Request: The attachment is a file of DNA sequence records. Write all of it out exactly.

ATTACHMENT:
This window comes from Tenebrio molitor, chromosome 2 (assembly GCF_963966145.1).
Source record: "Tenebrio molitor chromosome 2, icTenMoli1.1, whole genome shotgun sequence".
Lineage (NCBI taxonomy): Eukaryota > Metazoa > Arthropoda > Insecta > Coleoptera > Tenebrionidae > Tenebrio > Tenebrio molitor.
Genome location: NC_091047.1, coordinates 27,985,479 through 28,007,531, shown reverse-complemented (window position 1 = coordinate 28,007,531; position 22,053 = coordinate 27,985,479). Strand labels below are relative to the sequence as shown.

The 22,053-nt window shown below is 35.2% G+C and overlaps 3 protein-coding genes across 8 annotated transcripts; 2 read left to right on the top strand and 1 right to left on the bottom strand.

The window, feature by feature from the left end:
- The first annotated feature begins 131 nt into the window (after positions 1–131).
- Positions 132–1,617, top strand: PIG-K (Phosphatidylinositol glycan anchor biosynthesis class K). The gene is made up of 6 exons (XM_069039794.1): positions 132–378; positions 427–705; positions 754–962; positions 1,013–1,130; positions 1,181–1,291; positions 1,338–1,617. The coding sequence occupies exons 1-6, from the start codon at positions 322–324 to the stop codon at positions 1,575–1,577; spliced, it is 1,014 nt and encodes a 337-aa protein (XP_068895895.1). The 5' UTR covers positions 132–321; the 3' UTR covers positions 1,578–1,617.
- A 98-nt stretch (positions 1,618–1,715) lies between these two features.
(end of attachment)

This window comes from Tenebrio molitor, chromosome 2 (assembly GCF_963966145.1).
Source record: "Tenebrio molitor chromosome 2, icTenMoli1.1, whole genome shotgun sequence".
Lineage (NCBI taxonomy): Eukaryota > Metazoa > Arthropoda > Insecta > Coleoptera > Tenebrionidae > Tenebrio > Tenebrio molitor.
Genome location: NC_091047.1, coordinates 27,985,479 through 28,007,531, shown reverse-complemented (window position 1 = coordinate 28,007,531; position 22,053 = coordinate 27,985,479). Strand labels below are relative to the sequence as shown.

The 22,053-nt window shown below is 35.2% G+C and overlaps 3 protein-coding genes across 8 annotated transcripts; 2 read left to right on the top strand and 1 right to left on the bottom strand.

The window, feature by feature from the left end:
- The first annotated feature begins 131 nt into the window (after positions 1–131).
- Positions 132–1,617, top strand: PIG-K (Phosphatidylinositol glycan anchor biosynthesis class K). The gene is made up of 6 exons (XM_069039794.1): positions 132–378; positions 427–705; positions 754–962; positions 1,013–1,130; positions 1,181–1,291; positions 1,338–1,617. The coding sequence occupies exons 1-6, from the start codon at positions 322–324 to the stop codon at positions 1,575–1,577; spliced, it is 1,014 nt and encodes a 337-aa protein (XP_068895895.1). The 5' UTR covers positions 132–321; the 3' UTR covers positions 1,578–1,617.
- A 98-nt stretch (positions 1,618–1,715) lies between these two features.